As early as 6 months, infants are capable of sustaining mother-initiated interactions involving a third object, alternating attention between the mother and the object; by around 9 months they are initiating such interactions (Striano and Reid, 2006). They not only follow gaze — projecting a ray through three-dimensional space based on the mother’s eye movements and fixating on an object in that direction — but also check back after looking in the same direction, refocusing their attention if they have picked the wrong object as indicated by the mother’s use of indicative gestures or simple verbal labels (Baldwin, 1991). Multiple acts of gaze-following over time require not just a persistent representation of a face or body plan that maps to their own, but of a mind whose state may differ from the state of their own.

Triadic interactions require both the ability to note differences between sensory data and a stored model and the ability to adjust existing models on the fly to match a different model in someone else’s mind, for which simple model storage based on past experience cannot account. The latter capacity is a necessary prerequisite for complex language, as opposed to simple labels, because novel messages are ineffective if the other party cannot be relied upon to understand them; unsurprisingly, triadic proficiencies correlate with later language proficiencies (Brooks and Meltzoff, 2008). Infant-initiated triadic interactions may involve gaze redirection with deliberate communicative intent (Stern, 1971), implying that triadic infants have some capacity to model other humans as lacking information they have or having information they lack. The ability to compare a model of self with a substantially different model of another does not appear to be present in any other species.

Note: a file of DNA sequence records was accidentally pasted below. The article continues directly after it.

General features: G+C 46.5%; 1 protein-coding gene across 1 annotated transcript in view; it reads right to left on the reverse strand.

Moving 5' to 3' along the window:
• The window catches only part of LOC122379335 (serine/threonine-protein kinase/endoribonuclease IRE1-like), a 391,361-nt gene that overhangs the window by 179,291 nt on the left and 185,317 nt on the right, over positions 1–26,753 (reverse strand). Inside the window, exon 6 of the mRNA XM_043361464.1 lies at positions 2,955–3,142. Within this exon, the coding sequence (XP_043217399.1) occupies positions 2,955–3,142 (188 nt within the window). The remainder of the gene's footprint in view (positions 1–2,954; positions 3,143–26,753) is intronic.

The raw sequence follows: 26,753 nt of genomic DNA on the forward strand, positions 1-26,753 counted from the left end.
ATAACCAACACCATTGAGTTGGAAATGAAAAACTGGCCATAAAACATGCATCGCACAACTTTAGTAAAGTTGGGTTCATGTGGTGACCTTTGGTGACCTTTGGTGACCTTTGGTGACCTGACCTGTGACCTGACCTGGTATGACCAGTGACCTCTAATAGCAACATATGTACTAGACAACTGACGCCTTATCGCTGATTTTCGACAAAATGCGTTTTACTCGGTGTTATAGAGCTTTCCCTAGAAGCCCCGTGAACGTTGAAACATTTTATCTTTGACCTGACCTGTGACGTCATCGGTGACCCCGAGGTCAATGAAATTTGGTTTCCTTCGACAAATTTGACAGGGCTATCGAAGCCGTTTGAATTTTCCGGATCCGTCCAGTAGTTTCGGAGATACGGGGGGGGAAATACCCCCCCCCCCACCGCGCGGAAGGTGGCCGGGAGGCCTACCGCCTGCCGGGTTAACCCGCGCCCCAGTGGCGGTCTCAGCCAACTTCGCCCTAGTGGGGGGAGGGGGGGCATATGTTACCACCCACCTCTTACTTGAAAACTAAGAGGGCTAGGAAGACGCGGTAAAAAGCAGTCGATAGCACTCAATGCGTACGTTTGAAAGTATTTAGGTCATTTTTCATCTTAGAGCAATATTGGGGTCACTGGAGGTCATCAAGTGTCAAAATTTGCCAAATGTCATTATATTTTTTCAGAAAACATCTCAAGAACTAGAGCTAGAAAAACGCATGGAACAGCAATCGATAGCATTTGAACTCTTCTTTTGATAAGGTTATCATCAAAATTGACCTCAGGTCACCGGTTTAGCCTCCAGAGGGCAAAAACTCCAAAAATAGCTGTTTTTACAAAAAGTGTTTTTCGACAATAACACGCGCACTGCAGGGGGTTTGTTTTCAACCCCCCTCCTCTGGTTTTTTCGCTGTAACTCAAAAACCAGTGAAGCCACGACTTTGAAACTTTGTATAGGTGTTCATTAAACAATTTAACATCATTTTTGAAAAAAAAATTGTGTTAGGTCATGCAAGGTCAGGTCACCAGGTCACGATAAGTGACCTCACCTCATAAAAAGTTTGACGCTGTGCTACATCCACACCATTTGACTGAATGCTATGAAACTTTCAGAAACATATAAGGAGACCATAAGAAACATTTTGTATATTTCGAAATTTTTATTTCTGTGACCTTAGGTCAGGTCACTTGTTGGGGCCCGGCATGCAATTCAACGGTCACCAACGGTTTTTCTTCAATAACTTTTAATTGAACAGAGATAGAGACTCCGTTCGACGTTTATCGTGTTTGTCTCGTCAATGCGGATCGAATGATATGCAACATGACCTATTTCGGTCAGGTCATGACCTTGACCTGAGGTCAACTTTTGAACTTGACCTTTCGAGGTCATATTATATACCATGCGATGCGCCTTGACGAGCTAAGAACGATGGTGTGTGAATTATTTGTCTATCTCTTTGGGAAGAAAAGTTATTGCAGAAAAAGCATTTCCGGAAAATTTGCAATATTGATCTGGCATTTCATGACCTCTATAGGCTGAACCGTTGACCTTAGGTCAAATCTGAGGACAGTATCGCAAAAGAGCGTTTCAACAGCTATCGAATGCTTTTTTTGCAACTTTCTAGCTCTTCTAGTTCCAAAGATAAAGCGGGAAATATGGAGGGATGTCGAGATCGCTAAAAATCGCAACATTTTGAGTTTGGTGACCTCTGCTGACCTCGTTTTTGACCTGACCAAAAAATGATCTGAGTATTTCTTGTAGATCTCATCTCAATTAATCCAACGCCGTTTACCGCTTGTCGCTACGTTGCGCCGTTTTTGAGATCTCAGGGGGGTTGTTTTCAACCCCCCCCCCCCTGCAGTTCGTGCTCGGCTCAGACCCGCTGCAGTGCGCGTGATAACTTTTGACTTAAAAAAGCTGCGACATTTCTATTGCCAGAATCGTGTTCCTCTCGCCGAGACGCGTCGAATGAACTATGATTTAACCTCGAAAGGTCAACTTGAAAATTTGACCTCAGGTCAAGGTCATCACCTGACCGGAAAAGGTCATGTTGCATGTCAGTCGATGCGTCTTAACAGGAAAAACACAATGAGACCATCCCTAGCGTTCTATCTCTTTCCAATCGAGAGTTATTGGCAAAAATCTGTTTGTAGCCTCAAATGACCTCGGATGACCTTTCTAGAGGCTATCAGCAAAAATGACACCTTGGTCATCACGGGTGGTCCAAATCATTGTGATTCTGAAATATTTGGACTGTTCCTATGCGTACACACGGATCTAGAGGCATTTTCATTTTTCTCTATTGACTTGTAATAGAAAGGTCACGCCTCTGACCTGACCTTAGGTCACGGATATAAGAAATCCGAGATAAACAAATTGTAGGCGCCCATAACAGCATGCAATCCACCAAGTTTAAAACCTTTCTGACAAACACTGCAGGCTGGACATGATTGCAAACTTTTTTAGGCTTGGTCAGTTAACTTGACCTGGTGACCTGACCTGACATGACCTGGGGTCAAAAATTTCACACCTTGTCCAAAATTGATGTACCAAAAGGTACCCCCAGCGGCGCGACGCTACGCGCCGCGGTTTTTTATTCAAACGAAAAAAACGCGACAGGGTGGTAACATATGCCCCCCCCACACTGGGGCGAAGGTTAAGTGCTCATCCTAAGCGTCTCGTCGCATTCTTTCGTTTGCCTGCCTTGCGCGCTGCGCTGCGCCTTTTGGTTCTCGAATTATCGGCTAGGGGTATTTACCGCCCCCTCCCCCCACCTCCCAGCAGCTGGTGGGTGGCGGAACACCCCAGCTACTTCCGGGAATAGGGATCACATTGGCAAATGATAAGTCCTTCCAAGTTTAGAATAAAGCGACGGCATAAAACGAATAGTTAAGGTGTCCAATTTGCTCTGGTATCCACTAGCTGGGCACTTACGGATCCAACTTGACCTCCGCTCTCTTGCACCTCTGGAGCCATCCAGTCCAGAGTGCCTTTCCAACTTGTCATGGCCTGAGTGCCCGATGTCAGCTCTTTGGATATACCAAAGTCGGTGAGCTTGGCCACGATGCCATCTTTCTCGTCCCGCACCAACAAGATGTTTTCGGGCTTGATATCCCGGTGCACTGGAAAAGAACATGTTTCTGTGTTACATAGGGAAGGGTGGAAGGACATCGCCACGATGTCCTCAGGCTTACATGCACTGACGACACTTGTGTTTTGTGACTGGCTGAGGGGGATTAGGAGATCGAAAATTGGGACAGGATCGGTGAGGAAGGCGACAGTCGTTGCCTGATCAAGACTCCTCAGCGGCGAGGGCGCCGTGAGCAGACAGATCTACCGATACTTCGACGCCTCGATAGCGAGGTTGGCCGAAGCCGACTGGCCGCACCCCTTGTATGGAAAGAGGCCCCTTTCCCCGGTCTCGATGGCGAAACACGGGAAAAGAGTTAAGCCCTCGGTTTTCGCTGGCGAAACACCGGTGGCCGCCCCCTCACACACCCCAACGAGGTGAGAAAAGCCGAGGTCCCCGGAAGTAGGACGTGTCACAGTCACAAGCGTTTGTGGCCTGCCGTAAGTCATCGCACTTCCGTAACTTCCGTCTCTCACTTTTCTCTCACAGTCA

Wallace questioned how Darwin’s theory of natural selection could account for human language and consciousness, given that only humans possess these features and that human minds seemed to him much more powerful than could be accounted for by simple selective pressure. After posing this question, he became a spiritualist and concluded that providence had intervened in evolution three times: once to produce multicellularity, once to produce brains, and once to produce human consciousness.

It is no longer considered prudent to speculate on divine intervention in evolutionary history, and so Wallace’s Problem boils down not to whether but to how the physical capacity for language evolved. Our current picture is incomplete, but seems to involve two major leaps in cognitive capacity — one from mirrored representations to differential representations, and one from differential representations to full-fledged language. To address Wallace’s Problem in substance requires us to explain what specific selective pressures produced these developments, what accounts for their apparent sudden appearance, and why they did not occur elsewhere in nature.

The environment of humanity and its immediate antecessors went through several major ecological changes in relatively short succession. The first of these, the deforestation of East Africa around 4 million years ago, produced bipedalism; this major anatomical shift can be explained in the traditional model of gradual change, as incrementally more bipedal individuals would gain incremental advantages in food-gathering by increasing their range and decreasing their energy expenditure (Rodman and McHenry, 1980). This incremental shift is well-attested in the fossil record, and occurs around the same time as the split between the Pan and Australopithecus lineages.

In addition to opening up new frontiers in foraging, bipedalism produces narrow pelvises through which it is difficult to pass an infant. Increased bipedalism therefore tends to produce infants born incrementally earlier in development, which require longer periods of care before being able to feed themselves. This means more pressure to find novel foraging strategies in order to feed infants, which in turn advantages infants born with even larger brains born even more helpless.